After December 7, 1941, President Franklin D. Roosevelt created the War Relocation Authority (WRA), which selected ten sites in which to imprison more than 110,000 persons of Japanese ancestry, over half of whom were American citizens. Two of these camps were in the Arkansas Delta, one at Rohwer in Desha County, and the other at Jerome in sections of Chicot and Drew counties. Over 16,000 Japanese-Americans were incarcerated in these two camps between October 1942 and November 1945.
Governor Adkins is informing B. Williams with the Utah Construction Company that he is not willing to allow Japanese-Americans to work in the State of Arkansas and that they will remain behind guarded gates at all times.
Telegram, 8 1/4" x 6"
Evacuations; Military assistance; Military camps; Camps; Refugee camps; War; Japanese; Japanese Americans; World War II (1939-1945); Internment camps; Relocation camps;
Hazel Retherford papers, MS.000643; Amon Guy Thompson papers, MG04582 - MG04586; Austin Smith papers, 1942–1945, MG04350; Beauty Behind Barbed Wire: The Arts of the Japanese in Our War Relocation Camps, MG01299; Community Analysis Reports and Community Analysis Trend Reports of the War Relocation Authority, 1942-1946, MG03846 - MG03847; Japanese Camp papers, MG03848 - MG03869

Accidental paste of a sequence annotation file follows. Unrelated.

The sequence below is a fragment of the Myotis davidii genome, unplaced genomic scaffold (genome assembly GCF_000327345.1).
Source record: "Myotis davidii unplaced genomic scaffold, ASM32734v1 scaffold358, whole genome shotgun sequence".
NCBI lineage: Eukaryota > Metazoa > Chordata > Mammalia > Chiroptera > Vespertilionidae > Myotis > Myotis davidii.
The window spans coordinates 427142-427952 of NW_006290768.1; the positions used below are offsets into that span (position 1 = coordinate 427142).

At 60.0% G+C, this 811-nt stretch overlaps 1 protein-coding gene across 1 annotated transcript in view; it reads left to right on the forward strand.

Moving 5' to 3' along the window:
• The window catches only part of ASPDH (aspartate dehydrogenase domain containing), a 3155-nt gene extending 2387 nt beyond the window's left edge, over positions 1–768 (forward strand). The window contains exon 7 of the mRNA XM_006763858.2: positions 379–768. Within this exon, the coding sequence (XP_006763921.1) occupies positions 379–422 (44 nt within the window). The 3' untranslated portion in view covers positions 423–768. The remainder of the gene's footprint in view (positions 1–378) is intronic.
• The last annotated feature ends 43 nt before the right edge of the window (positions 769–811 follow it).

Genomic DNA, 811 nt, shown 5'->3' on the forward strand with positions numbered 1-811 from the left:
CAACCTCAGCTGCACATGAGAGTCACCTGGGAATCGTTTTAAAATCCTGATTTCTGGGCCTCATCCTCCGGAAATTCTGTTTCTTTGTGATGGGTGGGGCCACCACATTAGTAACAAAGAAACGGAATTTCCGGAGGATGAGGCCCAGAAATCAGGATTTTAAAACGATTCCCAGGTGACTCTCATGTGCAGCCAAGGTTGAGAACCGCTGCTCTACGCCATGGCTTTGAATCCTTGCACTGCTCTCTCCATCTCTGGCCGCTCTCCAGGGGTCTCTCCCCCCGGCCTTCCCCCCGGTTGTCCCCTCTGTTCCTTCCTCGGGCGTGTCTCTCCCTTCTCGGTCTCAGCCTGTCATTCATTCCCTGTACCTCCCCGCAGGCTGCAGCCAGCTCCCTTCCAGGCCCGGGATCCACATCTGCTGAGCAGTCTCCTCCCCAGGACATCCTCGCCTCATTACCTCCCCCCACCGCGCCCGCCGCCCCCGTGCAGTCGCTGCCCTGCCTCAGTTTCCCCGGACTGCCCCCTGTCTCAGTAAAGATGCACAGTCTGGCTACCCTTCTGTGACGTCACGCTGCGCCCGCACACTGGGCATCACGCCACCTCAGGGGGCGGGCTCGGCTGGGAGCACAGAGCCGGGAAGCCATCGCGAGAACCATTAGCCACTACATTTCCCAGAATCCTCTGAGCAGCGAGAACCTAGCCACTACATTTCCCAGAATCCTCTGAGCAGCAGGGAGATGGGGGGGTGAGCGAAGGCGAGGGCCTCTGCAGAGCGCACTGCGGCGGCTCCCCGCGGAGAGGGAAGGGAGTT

Little Rock, Pulaski County. (Ark.); Norfork, Baxter County. (Ark.)
Homer Adkins Papers, MS.000404, Box 4, Folder 112, Item 51
You Fought Prejudice and Won - Japanese-American Internment Camps in Arkansas
Arkansas State Archives
Telegram, Governor Homer M. Adkins to B. Williams, Homer Adkins Papers, MS.000404, Box 4, Folder 112, Item 51, Arkansas State Archives, Little Rock, Arkansas.
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